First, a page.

Have you ever experienced alternating constipation and diarrhea, abdominal bloating, excessive gas and pain, usually as a reaction to stress? Other general symptoms that may accompany include heartburn, fatigue, headache, faintness, back pain, palpitations, and weakness. If you find yourself nodding your head, join the estimated 20 million Americans who suffer from IBS or Irritable Bowel Syndrome. What is it you ask? Irritable Bowel Syndrome (IBS)
is a functional motility illness of the small and large intestines, in the absence of true structural damage to the intestines. The disorder does not usually lead to serious disease such as inflammatory bowel disease or malignancy (although there might be an association between IBS and the development of diverticulosis). Determination of aggravating factors can yield good results, where those stressors prove controllable.
Causative and aggravating factors surrounding the the disorder include diet, drugs, hormones or, especially, emotional stresses such as depression, hysteria, obsessive-compulsive traits, anxiety and resentment. Common psychosocial situations associated with IBS are marital discord, death of a loved one, worrying over children or job, or just excessive anxiety over everyday matters. IBS is a disease predominantly of women (3:1 to men), and the average age of onset is 20-40. Some have suggested that aggressive toilet training in childhood may result in individuals who are narrow in outlook, punctual, fastidious, and who suffer from grievous bowel problems. At Tao of Wellness, we often ask patients with digestive disorders “what’s eating them up inside?”
Other questions include “what feelings are they swallowing and not expressing leading to gut-wrenching pain?” The answers to our questions validate our understanding that emotional stagnancy is one of the main causes of IBS.
We at Tao of Wellness have been treating IBS successfully for many years. We employ acupuncture, herbal medicine, dietary therapy and meditation or Chi Gong in our IBS Program to help our patients. A typical treatment course takes 3-6 months at a weekly interval. Below are some suggestions from our dietary therapy. Before beginning any diets, always consult your physician.
General eating principles include:
- be careful with food combinations: especially avoid starch, sugar, protein combination (for example, cheesecake). Avoid eating too many types of foods at one time. Stick to one type of starch per meal. Eat steamed vegetables rather than raw ones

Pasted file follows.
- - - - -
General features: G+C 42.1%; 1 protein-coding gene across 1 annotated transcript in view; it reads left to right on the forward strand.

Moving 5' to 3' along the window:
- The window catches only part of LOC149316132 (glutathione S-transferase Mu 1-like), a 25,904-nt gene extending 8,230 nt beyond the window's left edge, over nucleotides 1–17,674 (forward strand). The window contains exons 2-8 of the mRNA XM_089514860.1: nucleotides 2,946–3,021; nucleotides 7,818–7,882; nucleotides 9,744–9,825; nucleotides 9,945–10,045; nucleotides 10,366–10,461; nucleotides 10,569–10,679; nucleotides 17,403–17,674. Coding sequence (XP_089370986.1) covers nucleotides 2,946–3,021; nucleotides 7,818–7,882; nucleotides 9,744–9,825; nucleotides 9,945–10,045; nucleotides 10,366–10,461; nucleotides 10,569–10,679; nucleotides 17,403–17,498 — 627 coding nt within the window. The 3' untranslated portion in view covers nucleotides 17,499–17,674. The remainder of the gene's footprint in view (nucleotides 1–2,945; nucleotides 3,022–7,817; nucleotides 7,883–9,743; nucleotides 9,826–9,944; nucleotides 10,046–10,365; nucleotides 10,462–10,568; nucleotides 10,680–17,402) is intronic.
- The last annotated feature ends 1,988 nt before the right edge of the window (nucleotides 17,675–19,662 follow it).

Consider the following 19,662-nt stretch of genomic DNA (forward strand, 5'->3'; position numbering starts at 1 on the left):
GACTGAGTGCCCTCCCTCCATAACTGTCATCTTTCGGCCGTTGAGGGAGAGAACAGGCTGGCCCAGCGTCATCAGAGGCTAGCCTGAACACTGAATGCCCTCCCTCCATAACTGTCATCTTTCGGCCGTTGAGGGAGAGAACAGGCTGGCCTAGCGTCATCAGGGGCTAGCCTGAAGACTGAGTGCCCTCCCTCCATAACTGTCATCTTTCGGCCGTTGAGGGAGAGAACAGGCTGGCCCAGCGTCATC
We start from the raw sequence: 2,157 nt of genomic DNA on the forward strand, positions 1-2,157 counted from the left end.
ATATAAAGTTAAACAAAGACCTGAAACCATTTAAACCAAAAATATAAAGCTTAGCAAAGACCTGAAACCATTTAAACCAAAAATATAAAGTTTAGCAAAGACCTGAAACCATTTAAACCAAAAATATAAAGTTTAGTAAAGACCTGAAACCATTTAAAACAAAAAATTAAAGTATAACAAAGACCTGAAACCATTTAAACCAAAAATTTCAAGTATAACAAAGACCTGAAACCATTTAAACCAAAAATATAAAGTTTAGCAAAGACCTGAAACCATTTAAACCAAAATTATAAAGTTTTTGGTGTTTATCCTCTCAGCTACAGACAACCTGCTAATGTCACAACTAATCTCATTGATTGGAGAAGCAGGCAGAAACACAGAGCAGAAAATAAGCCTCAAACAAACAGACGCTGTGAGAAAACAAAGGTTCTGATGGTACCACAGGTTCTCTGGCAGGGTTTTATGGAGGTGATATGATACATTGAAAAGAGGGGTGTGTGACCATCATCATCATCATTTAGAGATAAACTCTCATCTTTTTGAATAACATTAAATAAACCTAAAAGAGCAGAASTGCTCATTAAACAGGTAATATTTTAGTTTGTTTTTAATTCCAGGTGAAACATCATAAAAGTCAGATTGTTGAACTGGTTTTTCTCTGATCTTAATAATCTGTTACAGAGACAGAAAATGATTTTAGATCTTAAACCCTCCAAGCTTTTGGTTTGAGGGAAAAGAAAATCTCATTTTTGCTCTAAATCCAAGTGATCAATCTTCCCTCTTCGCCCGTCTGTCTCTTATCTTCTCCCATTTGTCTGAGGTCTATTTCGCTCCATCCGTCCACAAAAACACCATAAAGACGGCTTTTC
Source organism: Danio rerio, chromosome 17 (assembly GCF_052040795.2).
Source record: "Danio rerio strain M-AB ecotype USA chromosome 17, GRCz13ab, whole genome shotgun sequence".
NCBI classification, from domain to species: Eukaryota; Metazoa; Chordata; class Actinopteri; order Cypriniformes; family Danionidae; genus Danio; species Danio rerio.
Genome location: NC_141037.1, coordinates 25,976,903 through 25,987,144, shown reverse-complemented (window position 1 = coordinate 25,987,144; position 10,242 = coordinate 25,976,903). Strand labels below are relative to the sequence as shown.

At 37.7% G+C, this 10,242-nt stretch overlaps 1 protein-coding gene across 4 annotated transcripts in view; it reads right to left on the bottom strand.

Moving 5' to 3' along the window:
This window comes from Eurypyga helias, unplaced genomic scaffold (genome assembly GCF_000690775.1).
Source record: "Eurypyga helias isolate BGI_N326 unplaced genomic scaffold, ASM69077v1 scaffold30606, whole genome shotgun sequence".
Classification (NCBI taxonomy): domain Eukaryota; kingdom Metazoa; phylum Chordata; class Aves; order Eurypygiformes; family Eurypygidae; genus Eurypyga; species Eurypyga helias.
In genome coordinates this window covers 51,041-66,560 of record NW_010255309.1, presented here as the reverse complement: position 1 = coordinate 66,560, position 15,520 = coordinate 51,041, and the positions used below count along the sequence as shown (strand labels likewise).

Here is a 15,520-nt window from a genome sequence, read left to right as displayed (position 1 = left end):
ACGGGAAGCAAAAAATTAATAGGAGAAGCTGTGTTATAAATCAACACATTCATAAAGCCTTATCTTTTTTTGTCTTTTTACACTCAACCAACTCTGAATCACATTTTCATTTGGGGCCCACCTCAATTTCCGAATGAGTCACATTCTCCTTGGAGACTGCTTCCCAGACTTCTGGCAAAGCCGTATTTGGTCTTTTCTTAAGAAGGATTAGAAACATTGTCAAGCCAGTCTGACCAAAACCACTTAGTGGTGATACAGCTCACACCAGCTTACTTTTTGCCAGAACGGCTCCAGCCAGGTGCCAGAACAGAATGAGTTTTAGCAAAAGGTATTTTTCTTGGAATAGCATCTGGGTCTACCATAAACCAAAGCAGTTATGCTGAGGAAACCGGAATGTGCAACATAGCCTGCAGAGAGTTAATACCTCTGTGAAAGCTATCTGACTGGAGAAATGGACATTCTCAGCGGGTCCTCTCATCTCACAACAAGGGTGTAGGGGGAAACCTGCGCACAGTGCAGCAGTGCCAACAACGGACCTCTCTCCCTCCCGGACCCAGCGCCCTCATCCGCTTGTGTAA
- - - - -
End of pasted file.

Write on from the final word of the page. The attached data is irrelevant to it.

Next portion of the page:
- emphasize a high complex carbohydrate, high fiber diet
- all foods must be eaten slowly, chewed and salivated well; eat in a calm atmosphere, do not read or watch television while eating
- potato broth, cooked carrots, okra, steamed and mashed parsnips, squash, pumpkin, figs and flax seed tea, steamed zucchini and squash, papaya, grated raw apple, applesauce, ripe peaches without skin, banana, rice porridge
- miso soup, slippery elm gruel, psyllium seed powder, flax seed powder
- foods high in the omega-3 and omega-6 fatty acids: vegetable, nut, seed oils, cold water fish, evening primrose oil, black currant oil, flaxseed oil
- foods high in water-soluble fiber: Fiber may help some individuals with irritable bowel symptoms; psyllium seed husks, barley, rye, flax seed, pectin, guar gum, oat bran, legumes, brown rice, and vegetables are fiber sources that are most likely to provide benefit and less likely to provide sensitivity reactions. Wheat bran is usually not effective in reducing irritation and inflammation and in many cases may exacerbate the situation.
Foods to Avoid:
- Food intolerance: while true food allergies may be less common than sometimes claimed, the presence of food sensitivities or intolerance among individuals with irritable bowel symptoms appears to be significant when demonstrated by symptom reduction upon removal of the food in question from the diet; some researchers believe that aggravations due to food reactions are more likely to occur when at least 3.5 ounces of the offending food is eaten on a daily basis.
- wheat, corn and dairy, carrageenin-containing foods are among the most common symptom-provoking foods peanuts, meat, sugar and sweet food, refined and processed foods, corn, soybeans, most legumes, coffee, caffeine, oranges, alcohol, hot sauces, spicy foods, fried foods, fatty foods, rich foods, salty foods
- Diet is an obvious component of our comprehensive treatment program for IBS. Other modalities such as acupuncture, herbal medicine and stress release techniques, all contribute to promoting the healthy functioning of the digestive tract. Without a good digestive system, you will be robbed of the energy and quality in your life.
If you would like to find out what we can do at the Tao of Wellness for your digestive disorder, we invite you to call and make an appointment with any of our licensed practitioners.